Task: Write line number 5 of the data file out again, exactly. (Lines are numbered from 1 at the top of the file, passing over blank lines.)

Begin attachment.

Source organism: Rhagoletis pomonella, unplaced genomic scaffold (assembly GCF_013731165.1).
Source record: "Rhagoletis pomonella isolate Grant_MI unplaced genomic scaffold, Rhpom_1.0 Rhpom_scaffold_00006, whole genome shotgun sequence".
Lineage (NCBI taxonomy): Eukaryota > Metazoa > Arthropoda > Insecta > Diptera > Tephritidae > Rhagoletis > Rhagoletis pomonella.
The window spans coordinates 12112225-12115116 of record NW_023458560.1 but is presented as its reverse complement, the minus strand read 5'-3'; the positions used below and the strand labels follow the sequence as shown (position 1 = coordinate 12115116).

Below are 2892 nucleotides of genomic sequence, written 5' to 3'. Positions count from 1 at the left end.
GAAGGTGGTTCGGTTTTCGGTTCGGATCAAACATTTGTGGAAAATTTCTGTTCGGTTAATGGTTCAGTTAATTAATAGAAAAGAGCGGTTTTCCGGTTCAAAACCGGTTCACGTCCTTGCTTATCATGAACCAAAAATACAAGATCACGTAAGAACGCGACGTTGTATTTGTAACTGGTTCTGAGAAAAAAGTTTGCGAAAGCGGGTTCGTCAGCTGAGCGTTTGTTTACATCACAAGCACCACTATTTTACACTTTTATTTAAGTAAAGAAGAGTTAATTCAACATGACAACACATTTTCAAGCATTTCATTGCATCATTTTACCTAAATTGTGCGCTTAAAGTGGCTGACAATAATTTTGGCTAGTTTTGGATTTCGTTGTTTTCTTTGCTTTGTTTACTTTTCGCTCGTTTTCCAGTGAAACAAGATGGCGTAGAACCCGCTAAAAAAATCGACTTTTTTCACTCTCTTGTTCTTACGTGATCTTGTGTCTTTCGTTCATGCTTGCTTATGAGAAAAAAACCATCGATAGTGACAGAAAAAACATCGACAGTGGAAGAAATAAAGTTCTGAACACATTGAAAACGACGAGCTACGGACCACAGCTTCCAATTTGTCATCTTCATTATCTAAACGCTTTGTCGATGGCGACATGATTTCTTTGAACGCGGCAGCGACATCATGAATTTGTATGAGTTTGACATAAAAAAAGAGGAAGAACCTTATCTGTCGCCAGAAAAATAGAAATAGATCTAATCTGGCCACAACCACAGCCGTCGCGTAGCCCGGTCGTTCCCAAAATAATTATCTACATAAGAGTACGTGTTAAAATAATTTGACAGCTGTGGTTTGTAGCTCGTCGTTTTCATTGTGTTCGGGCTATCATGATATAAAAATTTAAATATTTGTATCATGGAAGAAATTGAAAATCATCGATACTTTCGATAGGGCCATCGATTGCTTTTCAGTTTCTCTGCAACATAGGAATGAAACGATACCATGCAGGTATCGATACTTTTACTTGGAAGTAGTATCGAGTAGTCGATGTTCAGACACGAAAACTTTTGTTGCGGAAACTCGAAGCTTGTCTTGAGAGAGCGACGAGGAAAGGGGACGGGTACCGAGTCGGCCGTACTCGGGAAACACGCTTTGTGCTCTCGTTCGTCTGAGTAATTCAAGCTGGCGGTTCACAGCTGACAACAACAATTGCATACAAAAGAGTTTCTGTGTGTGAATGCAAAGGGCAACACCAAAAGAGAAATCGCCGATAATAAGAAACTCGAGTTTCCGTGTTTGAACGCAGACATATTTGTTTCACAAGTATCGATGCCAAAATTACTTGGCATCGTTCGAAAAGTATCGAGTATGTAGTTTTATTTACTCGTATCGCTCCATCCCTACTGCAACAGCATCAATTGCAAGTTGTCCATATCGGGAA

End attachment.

Below are 2892 nucleotides of genomic sequence, written 5' to 3'. Positions count from 1 at the left end.